Yes, Memon was guilty and cannot be absolved of crime but some questions must be pondered over. The President dismissed Memon’s clemency petition but was B Raman’s disclosure of the fact that Memon was schizophrenic given consideration by the President? Memon had spent 22 years in jail without a single parole. Were there any signs of reformation? If yes, was the Court right in sending a man to the gallows solely for the purpose of retribution? Why was Memon refused the chance to challenge the rejection of his mercy petition in Court? Was he allowed to read the judgments of July 29 and July 30? Why was Memon denied the right to file a review against the July 29 and July 30 judgments under Article 137? When the verdict was a final ‘no’, shouldn’t Memon have been given two more weeks to “reconcile with his fate“?
In other words, was Memon worth hanging?
In 1967, the 35th Law Commission had adopted a retentionist stand. However, the 262nd Law Commission Report reversed its stand pushing for an abolition of capital punishment except in cases of terrorism and ‘waging war’ which is a welcome move, although, the reason provided for excluding terror seems flimsy. The criminal justice system is currently fraught with custodial torture, corruption and ineffective legal representation, clearly recognised by the Law Commission.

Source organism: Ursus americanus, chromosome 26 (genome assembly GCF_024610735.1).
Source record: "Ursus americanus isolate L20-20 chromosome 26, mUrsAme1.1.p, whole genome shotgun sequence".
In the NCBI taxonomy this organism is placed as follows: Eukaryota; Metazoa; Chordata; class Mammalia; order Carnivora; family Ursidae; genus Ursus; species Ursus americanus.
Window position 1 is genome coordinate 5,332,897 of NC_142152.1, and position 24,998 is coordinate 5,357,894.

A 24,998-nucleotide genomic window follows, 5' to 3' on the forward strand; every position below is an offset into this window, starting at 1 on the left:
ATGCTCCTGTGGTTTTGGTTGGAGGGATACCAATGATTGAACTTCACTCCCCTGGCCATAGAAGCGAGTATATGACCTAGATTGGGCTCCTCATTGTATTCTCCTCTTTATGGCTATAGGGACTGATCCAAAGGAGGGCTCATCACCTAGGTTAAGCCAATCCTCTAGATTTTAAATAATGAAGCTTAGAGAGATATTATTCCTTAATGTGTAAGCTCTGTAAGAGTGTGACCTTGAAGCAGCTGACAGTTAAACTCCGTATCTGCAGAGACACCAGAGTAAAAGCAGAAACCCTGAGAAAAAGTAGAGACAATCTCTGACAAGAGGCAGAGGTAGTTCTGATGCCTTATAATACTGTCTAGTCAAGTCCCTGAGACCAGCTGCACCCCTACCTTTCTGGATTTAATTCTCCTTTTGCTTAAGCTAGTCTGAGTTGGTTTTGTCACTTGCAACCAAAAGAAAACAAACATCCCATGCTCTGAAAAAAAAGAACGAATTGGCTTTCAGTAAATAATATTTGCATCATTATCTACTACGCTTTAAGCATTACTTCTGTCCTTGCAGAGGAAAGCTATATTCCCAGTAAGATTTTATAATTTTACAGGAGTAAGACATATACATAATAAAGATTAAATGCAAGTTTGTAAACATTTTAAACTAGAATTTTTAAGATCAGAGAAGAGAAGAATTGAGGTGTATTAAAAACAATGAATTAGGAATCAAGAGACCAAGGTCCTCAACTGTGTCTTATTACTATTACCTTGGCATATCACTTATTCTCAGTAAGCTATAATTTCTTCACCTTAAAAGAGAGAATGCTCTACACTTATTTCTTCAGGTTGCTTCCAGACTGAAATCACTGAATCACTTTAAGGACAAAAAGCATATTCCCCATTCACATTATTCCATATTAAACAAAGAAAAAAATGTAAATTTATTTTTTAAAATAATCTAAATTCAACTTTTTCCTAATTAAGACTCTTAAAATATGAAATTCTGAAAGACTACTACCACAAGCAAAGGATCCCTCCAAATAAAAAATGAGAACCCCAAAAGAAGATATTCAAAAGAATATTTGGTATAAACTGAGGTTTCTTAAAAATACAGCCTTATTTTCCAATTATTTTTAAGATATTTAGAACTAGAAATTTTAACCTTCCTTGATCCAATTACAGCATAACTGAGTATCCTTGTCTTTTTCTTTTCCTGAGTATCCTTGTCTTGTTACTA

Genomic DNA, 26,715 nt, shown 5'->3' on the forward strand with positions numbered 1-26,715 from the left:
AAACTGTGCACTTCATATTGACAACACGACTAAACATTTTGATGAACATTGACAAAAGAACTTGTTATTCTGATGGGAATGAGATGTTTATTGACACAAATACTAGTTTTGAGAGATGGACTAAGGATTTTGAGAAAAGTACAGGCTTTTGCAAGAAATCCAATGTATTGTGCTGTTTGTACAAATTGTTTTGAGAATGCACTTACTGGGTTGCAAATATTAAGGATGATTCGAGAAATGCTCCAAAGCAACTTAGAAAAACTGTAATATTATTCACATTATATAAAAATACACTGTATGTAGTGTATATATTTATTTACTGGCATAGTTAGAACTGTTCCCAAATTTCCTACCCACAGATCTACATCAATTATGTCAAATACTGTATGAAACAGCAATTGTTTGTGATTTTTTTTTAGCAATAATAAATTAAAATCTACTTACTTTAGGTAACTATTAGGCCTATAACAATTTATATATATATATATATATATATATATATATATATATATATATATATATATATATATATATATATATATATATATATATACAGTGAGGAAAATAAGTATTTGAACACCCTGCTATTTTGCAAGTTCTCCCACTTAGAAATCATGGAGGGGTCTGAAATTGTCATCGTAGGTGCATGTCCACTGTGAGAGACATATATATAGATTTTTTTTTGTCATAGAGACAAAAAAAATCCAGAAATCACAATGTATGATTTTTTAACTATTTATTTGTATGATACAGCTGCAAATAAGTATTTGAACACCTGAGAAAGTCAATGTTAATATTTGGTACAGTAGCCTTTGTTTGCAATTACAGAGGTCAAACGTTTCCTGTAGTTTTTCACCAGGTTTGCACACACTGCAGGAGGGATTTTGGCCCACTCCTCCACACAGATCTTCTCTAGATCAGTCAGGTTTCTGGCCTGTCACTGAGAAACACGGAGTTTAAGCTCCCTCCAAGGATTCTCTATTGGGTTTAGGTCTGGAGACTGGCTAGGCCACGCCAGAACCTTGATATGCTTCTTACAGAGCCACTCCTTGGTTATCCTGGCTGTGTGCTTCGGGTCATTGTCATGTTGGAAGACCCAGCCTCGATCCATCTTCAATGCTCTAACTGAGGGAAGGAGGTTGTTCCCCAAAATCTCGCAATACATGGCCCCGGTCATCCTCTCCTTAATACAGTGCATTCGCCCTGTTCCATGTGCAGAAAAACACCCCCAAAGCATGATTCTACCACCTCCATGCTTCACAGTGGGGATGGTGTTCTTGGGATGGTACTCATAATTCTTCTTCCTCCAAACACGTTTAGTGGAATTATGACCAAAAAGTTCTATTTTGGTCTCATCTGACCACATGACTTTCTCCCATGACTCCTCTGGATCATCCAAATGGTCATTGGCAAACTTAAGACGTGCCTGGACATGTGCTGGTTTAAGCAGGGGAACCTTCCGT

As the clamour for capital punishment grows, India must take a progressive stand. The purpose of judicial legislation cannot be retribution but only reformation. Irrespective of the heinousness of the crime, the rights of an accused cannot be trampled upon. The criminal justice system does not rest on the principle of vengeance and retribution. If this were the case, the guardian of people’s rights would have only been an engine of oppression and suppression. The uncertainty associated with the fate of death row convicts is punishment in itself.
The popular mood of the country will probably never allow the government to take an abolitionist stand, at least not in the near future. But it is the job of the state to recognise that even after 69 years of independence, the police, judiciary and media, too, still seem to be dominated by people from privileged quarters.
It has been rightly said, “The Courts say ‘hang him’ but is the death sentence only for the marginalised?”